Behind the Screens: narcode
An interview with Felipe Ignacio Noriega (narcode), a digital artist who creates theatrical music with code.
Felipe Ignacio Noriega, better known as narcode, is a digital artist who uses his coding to create theatrical music. His art is deeply rooted in collaboration, code and humor.
In this interview we’d like to talk about his practices and tools, as well as work in the community and the way he copes with the radical and drastic changes in his practice resulting from the corona crisis.
What is your first encounter with live coding and what are sources of inspiration?
My first encounter was back when I was a student at the Conservatory of Amsterdam. It was around 2012–2013. Anne Veinberg on piano, Anna Stegman on recorders and me on laptop with a blank slate SuperCollider were meeting weekly to improvise and explore the musical potential of this unusual setting for Classical Music. I was live coding without the notion that it was called live coding. 2 years after, the term came into my life and I continued live coding with Anne Veinberg under the duo name Off<>zz. We came to know the international community by performing at the first International Conference on Live Coding in 2015 in Leeds.
I get inspired by the people I collaborate with and the constant challenge of finding personality and authenticity in algorithms. Laughter also fuels and guides most of my intuition while live coding. If I can incite a laughter or two in an expectator while coding, then I know that there is a real exchange between us and this kind of contact and energetic exchange is an endless resource of inspiration.
Which platform do you use and why?
I use SuperCollider for my solo live coding and most of the collaborative projects. It is a flexible programming language, specially targeted at music and music analysis, and that gives me the tools to build other tools upon it. For the Codeklavier (Live Coding by playing the piano) I use Python 3.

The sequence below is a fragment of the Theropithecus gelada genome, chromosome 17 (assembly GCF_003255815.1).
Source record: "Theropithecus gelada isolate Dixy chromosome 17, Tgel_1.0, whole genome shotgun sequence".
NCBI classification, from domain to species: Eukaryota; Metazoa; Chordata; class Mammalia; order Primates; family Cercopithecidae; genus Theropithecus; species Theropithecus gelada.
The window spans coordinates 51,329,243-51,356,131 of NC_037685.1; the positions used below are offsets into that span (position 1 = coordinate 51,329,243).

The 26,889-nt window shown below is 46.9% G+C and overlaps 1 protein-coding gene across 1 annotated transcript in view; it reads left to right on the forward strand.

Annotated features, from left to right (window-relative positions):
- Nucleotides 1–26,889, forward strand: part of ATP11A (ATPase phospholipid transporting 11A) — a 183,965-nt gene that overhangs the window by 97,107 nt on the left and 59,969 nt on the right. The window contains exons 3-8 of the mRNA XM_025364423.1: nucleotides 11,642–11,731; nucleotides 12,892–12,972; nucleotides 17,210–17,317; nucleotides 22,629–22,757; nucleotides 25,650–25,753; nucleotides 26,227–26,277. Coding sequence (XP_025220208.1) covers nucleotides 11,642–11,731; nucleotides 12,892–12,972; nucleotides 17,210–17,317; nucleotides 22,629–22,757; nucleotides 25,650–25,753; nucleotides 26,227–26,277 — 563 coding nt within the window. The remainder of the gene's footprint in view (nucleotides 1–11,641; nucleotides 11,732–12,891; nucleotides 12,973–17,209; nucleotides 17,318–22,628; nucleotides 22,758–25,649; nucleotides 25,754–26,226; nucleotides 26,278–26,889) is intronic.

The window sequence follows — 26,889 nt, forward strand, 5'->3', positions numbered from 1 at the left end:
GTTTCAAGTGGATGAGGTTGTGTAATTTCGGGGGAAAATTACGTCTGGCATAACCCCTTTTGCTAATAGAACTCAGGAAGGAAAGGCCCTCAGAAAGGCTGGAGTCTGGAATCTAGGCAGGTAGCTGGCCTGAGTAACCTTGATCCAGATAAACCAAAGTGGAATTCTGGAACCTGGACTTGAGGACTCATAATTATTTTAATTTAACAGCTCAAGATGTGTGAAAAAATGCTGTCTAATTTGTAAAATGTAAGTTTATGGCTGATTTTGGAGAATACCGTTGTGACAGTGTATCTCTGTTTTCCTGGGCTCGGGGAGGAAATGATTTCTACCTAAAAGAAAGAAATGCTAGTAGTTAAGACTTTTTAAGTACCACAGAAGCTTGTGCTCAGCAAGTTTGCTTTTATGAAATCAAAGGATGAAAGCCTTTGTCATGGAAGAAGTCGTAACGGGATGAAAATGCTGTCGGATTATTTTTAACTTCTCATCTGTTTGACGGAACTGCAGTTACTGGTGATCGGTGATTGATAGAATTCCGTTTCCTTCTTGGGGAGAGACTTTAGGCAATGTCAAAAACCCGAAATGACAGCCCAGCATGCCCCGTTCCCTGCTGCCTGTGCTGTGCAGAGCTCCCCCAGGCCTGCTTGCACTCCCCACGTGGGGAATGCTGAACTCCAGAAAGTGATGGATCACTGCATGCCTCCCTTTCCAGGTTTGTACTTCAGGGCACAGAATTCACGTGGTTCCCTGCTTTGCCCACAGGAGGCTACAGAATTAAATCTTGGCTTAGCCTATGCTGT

How has live coding influenced your way of making things?
Live coding has mainly developed my improvisatory skills. Other aspects of my work have not been that much influenced because coding and programming have been a part of my work for many many years now.
In these times of lockdown, what can we learn from the live coding community in terms of their way of organisation?
We can learn how to grow a community internationally, and how to be in contact with each other based on respect, openness and inclusivity.
Did the isolation force you to make adjustments to your current practice, and can you elaborate on how these changes impact your work?
The isolation forced me stop collaborations in person. However, current networking tools such as video conferences, network MIDI, and OSC servers have aided in keeping collaborations alive. The adjustments have been minimum in terms of tools being used. The main impact is seeing and talking to my collaborators through a computer screen and sending data over the internet instead of through cables.
Find more of Felipe’s work here:
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This article is part of the 10 Minute Livecoding Challenge by Creative Coding Utrecht and Netherlands Coding Live — a series of events where digital artists and live coders create a piece in ten minutes.
The 10 Minute Live Coding Challenge is sponsored by Stimuleringsfonds Creatieve Industrie.